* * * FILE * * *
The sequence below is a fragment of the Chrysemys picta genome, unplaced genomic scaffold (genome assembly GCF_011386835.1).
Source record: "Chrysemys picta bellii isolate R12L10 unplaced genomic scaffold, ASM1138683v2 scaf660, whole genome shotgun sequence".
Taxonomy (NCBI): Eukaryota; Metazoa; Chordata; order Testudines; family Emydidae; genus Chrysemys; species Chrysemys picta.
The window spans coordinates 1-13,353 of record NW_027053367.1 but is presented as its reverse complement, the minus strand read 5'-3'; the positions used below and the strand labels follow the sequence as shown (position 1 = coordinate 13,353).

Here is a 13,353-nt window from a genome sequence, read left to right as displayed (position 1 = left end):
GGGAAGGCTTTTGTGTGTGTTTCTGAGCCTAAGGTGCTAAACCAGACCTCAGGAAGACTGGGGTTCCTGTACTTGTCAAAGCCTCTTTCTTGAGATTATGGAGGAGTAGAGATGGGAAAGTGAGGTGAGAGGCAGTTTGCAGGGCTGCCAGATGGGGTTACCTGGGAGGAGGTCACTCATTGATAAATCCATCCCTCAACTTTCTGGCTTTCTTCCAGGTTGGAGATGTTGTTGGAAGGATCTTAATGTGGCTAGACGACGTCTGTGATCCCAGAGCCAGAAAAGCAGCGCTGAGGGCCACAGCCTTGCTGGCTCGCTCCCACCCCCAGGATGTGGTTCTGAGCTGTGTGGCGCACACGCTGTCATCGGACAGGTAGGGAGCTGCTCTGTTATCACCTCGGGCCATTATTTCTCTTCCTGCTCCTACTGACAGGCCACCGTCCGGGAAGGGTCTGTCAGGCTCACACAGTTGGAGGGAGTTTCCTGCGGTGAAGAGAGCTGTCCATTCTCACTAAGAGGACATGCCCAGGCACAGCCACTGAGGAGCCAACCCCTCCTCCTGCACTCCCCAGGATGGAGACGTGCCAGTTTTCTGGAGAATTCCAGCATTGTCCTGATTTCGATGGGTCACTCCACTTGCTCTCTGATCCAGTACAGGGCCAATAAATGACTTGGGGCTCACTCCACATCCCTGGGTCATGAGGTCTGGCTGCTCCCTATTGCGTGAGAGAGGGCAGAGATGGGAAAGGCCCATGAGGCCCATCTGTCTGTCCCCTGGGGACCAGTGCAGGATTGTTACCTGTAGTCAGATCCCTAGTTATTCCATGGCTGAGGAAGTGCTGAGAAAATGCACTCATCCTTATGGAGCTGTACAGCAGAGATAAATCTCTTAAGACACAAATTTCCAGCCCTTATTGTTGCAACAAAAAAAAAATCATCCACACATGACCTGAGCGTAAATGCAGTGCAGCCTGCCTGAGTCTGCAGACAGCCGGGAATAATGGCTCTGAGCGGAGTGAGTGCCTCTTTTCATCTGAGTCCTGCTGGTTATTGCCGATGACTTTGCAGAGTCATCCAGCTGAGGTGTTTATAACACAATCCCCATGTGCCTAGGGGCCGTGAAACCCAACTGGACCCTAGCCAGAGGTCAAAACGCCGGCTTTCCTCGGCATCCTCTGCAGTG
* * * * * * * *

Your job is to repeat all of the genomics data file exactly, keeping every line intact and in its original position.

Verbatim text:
The sequence below is a fragment of the Chrysemys picta genome, unplaced genomic scaffold (genome assembly GCF_011386835.1).
Source record: "Chrysemys picta bellii isolate R12L10 unplaced genomic scaffold, ASM1138683v2 scaf660, whole genome shotgun sequence".
Taxonomy (NCBI): Eukaryota; Metazoa; Chordata; order Testudines; family Emydidae; genus Chrysemys; species Chrysemys picta.
The window spans coordinates 1-13,353 of record NW_027053367.1 but is presented as its reverse complement, the minus strand read 5'-3'; the positions used below and the strand labels follow the sequence as shown (position 1 = coordinate 13,353).

Here is a 13,353-nt window from a genome sequence, read left to right as displayed (position 1 = left end):
GGGAAGGCTTTTGTGTGTGTTTCTGAGCCTAAGGTGCTAAACCAGACCTCAGGAAGACTGGGGTTCCTGTACTTGTCAAAGCCTCTTTCTTGAGATTATGGAGGAGTAGAGATGGGAAAGTGAGGTGAGAGGCAGTTTGCAGGGCTGCCAGATGGGGTTACCTGGGAGGAGGTCACTCATTGATAAATCCATCCCTCAACTTTCTGGCTTTCTTCCAGGTTGGAGATGTTGTTGGAAGGATCTTAATGTGGCTAGACGACGTCTGTGATCCCAGAGCCAGAAAAGCAGCGCTGAGGGCCACAGCCTTGCTGGCTCGCTCCCACCCCCAGGATGTGGTTCTGAGCTGTGTGGCGCACACGCTGTCATCGGACAGGTAGGGAGCTGCTCTGTTATCACCTCGGGCCATTATTTCTCTTCCTGCTCCTACTGACAGGCCACCGTCCGGGAAGGGTCTGTCAGGCTCACACAGTTGGAGGGAGTTTCCTGCGGTGAAGAGAGCTGTCCATTCTCACTAAGAGGACATGCCCAGGCACAGCCACTGAGGAGCCAACCCCTCCTCCTGCACTCCCCAGGATGGAGACGTGCCAGTTTTCTGGAGAATTCCAGCATTGTCCTGATTTCGATGGGTCACTCCACTTGCTCTCTGATCCAGTACAGGGCCAATAAATGACTTGGGGCTCACTCCACATCCCTGGGTCATGAGGTCTGGCTGCTCCCTATTGCGTGAGAGAGGGCAGAGATGGGAAAGGCCCATGAGGCCCATCTGTCTGTCCCCTGGGGACCAGTGCAGGATTGTTACCTGTAGTCAGATCCCTAGTTATTCCATGGCTGAGGAAGTGCTGAGAAAATGCACTCATCCTTATGGAGCTGTACAGCAGAGATAAATCTCTTAAGACACAAATTTCCAGCCCTTATTGTTGCAACAAAAAAAAAATCATCCACACATGACCTGAGCGTAAATGCAGTGCAGCCTGCCTGAGTCTGCAGACAGCCGGGAATAATGGCTCTGAGCGGAGTGAGTGCCTCTTTTCATCTGAGTCCTGCTGGTTATTGCCGATGACTTTGCAGAGTCATCCAGCTGAGGTGTTTATAACACAATCCCCATGTGCCTAGGGGCCGTGAAACCCAACTGGACCCTAGCCAGAGGTCAAAACGCCGGCTTTCCTCGGCATCCTCTGCAGTG